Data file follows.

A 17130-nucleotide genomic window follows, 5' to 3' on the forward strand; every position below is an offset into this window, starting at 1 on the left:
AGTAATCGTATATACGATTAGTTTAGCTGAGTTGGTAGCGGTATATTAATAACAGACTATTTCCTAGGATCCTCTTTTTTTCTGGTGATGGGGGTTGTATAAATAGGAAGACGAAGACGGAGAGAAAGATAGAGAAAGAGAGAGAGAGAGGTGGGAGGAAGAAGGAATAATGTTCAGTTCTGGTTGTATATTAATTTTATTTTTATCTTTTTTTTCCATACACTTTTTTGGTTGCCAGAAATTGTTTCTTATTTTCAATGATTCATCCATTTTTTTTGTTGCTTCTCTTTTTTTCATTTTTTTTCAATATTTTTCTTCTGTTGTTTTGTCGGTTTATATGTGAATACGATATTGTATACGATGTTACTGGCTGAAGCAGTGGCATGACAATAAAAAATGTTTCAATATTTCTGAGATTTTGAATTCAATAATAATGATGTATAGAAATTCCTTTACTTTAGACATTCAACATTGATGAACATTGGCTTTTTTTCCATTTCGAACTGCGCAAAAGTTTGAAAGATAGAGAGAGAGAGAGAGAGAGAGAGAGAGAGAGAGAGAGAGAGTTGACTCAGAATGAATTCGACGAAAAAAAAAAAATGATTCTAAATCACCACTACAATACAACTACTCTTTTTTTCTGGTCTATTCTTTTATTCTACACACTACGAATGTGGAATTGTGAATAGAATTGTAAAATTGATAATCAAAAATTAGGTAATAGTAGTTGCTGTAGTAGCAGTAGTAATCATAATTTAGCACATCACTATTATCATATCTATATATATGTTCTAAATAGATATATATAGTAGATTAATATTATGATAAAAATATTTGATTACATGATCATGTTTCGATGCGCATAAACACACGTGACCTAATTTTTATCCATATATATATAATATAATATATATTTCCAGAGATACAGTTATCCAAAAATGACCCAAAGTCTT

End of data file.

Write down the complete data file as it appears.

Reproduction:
A 17130-nucleotide genomic window follows, 5' to 3' on the forward strand; every position below is an offset into this window, starting at 1 on the left:
AGTAATCGTATATACGATTAGTTTAGCTGAGTTGGTAGCGGTATATTAATAACAGACTATTTCCTAGGATCCTCTTTTTTTCTGGTGATGGGGGTTGTATAAATAGGAAGACGAAGACGGAGAGAAAGATAGAGAAAGAGAGAGAGAGAGGTGGGAGGAAGAAGGAATAATGTTCAGTTCTGGTTGTATATTAATTTTATTTTTATCTTTTTTTTCCATACACTTTTTTGGTTGCCAGAAATTGTTTCTTATTTTCAATGATTCATCCATTTTTTTTGTTGCTTCTCTTTTTTTCATTTTTTTTCAATATTTTTCTTCTGTTGTTTTGTCGGTTTATATGTGAATACGATATTGTATACGATGTTACTGGCTGAAGCAGTGGCATGACAATAAAAAATGTTTCAATATTTCTGAGATTTTGAATTCAATAATAATGATGTATAGAAATTCCTTTACTTTAGACATTCAACATTGATGAACATTGGCTTTTTTTCCATTTCGAACTGCGCAAAAGTTTGAAAGATAGAGAGAGAGAGAGAGAGAGAGAGAGAGAGAGAGAGAGAGAGTTGACTCAGAATGAATTCGACGAAAAAAAAAAAATGATTCTAAATCACCACTACAATACAACTACTCTTTTTTTCTGGTCTATTCTTTTATTCTACACACTACGAATGTGGAATTGTGAATAGAATTGTAAAATTGATAATCAAAAATTAGGTAATAGTAGTTGCTGTAGTAGCAGTAGTAATCATAATTTAGCACATCACTATTATCATATCTATATATATGTTCTAAATAGATATATATAGTAGATTAATATTATGATAAAAATATTTGATTACATGATCATGTTTCGATGCGCATAAACACACGTGACCTAATTTTTATCCATATATATATAATATAATATATATTTCCAGAGATACAGTTATCCAAAAATGACCCAAAGTCTT